The inside of the White House, after being gutted in 1950 (National Archives)
Did you know that the White House was completely gutted and rebuilt on the inside between 1949 and 1952? After decades of poor maintenance, the building was in danger of collapsing in 1948, which forced President Harry Truman to move out and commission a complete gutting and rebuilding of the building’s insides.
The U.S. National Archives has been publishing photographs showing the gutted White House to its Flickr photostream.
The reconstruction project required that the entire interior of the house be dismantled so that new load-bearing steel beams could be put in.
Although the exterior of the house was basically unchanged when Truman moved back in on March 27, 1952, the interior finishes had little historic value left in them. The entire cost of the rebuilding project: about $5.7 million.
Here are some photographs captured during the process, and the original captions they were published with:
The Shell of the White House during the Renovation
White House, Lower Corridor
Second Floor Oval Study above Blue Room during the White House Renovation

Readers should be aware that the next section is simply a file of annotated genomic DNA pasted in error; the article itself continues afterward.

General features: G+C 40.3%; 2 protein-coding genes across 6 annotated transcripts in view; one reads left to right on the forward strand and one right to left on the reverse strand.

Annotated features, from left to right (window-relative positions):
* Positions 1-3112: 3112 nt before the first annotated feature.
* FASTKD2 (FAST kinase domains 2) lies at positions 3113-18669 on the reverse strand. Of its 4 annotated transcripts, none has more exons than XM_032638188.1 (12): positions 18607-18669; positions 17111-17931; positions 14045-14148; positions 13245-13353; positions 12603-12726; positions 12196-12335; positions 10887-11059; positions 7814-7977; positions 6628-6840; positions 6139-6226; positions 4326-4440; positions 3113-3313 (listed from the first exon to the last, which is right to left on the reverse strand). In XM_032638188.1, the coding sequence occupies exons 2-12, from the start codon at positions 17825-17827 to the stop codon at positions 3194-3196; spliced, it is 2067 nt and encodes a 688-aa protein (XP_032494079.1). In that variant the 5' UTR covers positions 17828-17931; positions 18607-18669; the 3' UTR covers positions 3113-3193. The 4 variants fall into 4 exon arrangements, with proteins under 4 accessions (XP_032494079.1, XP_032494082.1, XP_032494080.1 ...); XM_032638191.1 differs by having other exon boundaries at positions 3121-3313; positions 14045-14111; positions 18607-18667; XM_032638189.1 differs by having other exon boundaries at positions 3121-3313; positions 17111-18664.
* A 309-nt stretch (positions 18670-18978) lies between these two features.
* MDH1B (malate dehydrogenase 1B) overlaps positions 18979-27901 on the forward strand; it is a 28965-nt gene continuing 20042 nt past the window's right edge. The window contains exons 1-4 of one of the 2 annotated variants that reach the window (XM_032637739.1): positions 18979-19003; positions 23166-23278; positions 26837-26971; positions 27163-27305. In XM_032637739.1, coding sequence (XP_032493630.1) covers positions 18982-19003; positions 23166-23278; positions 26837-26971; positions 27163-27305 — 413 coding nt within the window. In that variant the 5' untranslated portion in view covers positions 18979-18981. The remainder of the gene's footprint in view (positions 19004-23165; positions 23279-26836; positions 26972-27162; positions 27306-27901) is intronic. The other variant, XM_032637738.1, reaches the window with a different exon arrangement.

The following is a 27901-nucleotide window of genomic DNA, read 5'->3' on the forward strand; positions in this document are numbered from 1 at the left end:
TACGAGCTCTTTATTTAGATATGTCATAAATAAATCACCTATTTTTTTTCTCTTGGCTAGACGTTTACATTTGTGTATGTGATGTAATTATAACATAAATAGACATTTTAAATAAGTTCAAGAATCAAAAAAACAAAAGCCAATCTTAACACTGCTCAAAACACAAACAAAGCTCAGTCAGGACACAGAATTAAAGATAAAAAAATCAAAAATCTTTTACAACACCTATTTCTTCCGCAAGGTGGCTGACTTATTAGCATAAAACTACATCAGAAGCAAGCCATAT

Northeast View in the East Room during the White House Renovation
Northeast View of the State Dining Room during the White House Renovation
Construction Equipment inside the White House
View from the Lincoln Room during the White House Renovation
Bedroom and Sitting Room of the White House during the Renovation
White House East Room
White House Lobby During the Renovation
White House Main Stairway
To underscore the size of the massive new ventilation system being installed above the tunnel in the new White House basement, the photographer placed workmen inside the illuminated ductwork. (National Archives)
You can find more of these photos in this National Archives set on Flickr.